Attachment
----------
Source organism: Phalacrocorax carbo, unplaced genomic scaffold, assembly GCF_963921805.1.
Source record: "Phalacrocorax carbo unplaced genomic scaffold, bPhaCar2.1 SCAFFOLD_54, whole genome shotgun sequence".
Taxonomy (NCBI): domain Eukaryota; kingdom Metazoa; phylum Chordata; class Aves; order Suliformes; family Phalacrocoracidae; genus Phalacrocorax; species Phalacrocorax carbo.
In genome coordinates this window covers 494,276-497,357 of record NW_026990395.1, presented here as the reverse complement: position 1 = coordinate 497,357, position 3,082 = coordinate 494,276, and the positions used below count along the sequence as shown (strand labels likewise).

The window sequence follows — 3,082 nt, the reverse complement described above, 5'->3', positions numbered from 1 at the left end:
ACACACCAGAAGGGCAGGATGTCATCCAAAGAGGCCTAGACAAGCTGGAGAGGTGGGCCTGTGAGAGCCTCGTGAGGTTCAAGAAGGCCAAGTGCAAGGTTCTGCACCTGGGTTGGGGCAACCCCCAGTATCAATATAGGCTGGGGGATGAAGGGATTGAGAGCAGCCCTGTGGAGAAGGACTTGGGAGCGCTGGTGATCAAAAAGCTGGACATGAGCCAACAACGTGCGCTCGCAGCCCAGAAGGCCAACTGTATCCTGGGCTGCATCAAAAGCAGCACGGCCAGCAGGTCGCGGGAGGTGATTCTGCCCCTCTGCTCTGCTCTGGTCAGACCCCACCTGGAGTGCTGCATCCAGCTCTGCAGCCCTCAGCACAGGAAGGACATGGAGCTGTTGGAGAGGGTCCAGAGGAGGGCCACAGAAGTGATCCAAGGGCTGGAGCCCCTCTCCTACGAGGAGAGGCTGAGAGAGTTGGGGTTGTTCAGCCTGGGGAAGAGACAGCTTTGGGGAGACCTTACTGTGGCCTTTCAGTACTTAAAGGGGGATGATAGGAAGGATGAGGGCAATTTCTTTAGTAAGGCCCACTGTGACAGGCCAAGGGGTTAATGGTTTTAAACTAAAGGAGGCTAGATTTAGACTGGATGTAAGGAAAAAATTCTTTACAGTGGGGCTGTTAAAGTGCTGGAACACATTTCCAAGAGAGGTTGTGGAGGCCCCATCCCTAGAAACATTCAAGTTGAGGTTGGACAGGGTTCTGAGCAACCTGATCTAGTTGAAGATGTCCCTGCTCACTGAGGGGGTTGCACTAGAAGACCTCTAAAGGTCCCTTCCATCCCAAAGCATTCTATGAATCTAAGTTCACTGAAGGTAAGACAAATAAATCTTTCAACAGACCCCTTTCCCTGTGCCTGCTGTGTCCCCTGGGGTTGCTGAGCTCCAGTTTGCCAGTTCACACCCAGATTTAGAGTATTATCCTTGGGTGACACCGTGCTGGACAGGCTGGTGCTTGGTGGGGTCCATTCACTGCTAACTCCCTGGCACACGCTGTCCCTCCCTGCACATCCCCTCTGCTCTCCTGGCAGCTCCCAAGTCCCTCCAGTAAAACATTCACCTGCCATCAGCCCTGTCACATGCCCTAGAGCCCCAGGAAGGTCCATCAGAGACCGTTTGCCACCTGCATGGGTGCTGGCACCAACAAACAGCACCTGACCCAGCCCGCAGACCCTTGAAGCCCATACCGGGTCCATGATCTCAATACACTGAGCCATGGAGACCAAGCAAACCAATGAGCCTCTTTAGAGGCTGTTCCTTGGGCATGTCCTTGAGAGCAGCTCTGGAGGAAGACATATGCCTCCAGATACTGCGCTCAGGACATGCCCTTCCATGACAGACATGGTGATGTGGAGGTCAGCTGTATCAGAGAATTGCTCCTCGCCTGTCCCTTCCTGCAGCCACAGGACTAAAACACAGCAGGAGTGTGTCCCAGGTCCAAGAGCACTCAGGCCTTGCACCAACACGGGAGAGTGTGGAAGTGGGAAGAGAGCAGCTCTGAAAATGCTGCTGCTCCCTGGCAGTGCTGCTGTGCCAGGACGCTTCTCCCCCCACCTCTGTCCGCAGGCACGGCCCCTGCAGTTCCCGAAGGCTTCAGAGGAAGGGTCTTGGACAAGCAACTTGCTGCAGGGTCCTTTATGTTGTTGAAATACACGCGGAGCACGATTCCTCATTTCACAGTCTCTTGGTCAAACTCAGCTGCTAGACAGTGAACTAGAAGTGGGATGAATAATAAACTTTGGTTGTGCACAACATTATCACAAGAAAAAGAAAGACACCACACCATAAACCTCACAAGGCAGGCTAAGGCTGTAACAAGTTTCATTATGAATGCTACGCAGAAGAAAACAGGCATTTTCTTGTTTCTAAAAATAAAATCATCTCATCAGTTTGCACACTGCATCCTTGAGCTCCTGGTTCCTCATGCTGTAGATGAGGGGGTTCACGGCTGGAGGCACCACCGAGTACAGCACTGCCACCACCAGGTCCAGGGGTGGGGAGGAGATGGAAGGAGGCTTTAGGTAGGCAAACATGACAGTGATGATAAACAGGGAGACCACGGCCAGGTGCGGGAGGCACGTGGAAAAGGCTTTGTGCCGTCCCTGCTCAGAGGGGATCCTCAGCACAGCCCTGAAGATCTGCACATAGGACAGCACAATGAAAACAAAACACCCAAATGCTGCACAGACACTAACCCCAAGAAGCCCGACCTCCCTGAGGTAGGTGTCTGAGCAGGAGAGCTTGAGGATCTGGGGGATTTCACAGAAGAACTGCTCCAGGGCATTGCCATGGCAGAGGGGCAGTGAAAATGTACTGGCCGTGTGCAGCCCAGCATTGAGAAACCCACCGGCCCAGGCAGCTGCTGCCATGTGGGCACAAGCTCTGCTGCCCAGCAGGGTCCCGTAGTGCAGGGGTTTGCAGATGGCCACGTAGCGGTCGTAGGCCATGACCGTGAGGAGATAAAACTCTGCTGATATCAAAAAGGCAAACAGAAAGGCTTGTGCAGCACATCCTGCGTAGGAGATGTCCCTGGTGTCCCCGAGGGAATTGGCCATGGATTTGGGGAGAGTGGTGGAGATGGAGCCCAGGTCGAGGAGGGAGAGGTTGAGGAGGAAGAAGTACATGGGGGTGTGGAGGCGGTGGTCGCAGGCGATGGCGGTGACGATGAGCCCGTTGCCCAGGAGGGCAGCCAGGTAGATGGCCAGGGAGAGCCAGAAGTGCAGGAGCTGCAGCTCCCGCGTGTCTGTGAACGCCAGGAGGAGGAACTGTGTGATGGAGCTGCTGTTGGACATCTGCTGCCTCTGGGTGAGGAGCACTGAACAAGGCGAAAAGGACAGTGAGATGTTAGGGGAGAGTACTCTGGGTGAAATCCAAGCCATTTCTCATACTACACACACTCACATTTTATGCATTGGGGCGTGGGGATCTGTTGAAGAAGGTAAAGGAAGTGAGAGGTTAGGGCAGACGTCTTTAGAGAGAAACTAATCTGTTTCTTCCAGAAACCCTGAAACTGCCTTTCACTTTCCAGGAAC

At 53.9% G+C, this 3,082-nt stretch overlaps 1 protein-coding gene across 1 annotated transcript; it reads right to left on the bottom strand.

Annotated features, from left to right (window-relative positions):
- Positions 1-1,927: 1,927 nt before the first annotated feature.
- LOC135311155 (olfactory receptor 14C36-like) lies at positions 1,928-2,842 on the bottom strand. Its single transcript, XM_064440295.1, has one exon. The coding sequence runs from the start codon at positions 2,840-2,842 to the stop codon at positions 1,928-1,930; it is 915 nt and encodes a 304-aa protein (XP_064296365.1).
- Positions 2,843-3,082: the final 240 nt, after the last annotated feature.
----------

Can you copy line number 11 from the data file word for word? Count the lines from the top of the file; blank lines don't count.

- Positions 2,843-3,082: the final 240 nt, after the last annotated feature.